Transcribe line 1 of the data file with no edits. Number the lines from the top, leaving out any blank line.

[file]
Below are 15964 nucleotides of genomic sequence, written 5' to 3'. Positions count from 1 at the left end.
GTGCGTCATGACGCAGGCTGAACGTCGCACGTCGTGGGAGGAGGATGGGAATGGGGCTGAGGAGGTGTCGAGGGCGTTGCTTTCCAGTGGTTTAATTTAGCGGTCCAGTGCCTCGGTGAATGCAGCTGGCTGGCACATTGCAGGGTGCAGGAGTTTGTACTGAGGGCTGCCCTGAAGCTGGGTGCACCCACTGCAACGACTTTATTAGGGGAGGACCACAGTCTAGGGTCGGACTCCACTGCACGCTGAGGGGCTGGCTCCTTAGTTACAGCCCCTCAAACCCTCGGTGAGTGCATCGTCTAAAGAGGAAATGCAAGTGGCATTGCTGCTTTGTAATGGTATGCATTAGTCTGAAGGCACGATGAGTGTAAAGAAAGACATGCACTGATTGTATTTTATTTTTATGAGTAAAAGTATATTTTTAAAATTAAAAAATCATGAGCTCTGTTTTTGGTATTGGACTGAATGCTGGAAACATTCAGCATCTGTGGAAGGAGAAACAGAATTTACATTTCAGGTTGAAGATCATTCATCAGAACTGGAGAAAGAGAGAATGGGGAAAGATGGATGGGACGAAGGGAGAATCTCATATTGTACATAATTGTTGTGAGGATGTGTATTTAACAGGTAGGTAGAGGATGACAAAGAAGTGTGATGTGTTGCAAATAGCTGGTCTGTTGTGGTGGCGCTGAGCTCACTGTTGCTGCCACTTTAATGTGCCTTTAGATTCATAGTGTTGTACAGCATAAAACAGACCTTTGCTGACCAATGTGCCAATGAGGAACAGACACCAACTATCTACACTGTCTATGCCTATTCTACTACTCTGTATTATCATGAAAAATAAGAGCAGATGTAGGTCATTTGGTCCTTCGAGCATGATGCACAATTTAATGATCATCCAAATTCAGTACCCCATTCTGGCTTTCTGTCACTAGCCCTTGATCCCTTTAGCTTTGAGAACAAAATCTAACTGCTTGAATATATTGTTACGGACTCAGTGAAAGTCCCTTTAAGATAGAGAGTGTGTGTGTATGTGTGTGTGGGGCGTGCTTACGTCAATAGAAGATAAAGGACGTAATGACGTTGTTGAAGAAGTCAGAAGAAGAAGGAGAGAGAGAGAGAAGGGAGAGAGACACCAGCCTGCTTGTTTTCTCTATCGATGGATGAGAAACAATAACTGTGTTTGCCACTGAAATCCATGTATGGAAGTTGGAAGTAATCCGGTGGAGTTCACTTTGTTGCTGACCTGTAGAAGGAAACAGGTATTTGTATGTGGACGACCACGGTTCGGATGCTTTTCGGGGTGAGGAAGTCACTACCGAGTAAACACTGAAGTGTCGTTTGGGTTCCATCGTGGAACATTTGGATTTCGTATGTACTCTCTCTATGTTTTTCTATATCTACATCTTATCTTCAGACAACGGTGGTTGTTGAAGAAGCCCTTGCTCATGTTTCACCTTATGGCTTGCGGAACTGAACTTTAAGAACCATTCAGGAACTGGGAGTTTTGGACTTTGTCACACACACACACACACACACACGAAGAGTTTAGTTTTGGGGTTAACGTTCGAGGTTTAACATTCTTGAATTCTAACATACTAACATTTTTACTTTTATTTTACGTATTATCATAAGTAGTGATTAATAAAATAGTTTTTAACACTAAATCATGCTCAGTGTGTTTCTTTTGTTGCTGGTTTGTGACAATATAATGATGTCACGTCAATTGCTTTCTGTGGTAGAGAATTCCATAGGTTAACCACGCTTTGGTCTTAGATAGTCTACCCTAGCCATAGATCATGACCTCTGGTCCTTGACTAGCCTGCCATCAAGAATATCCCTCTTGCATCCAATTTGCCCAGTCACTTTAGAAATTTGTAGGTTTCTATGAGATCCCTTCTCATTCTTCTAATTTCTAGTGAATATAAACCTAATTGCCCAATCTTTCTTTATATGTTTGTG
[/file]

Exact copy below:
Below are 15964 nucleotides of genomic sequence, written 5' to 3'. Positions count from 1 at the left end.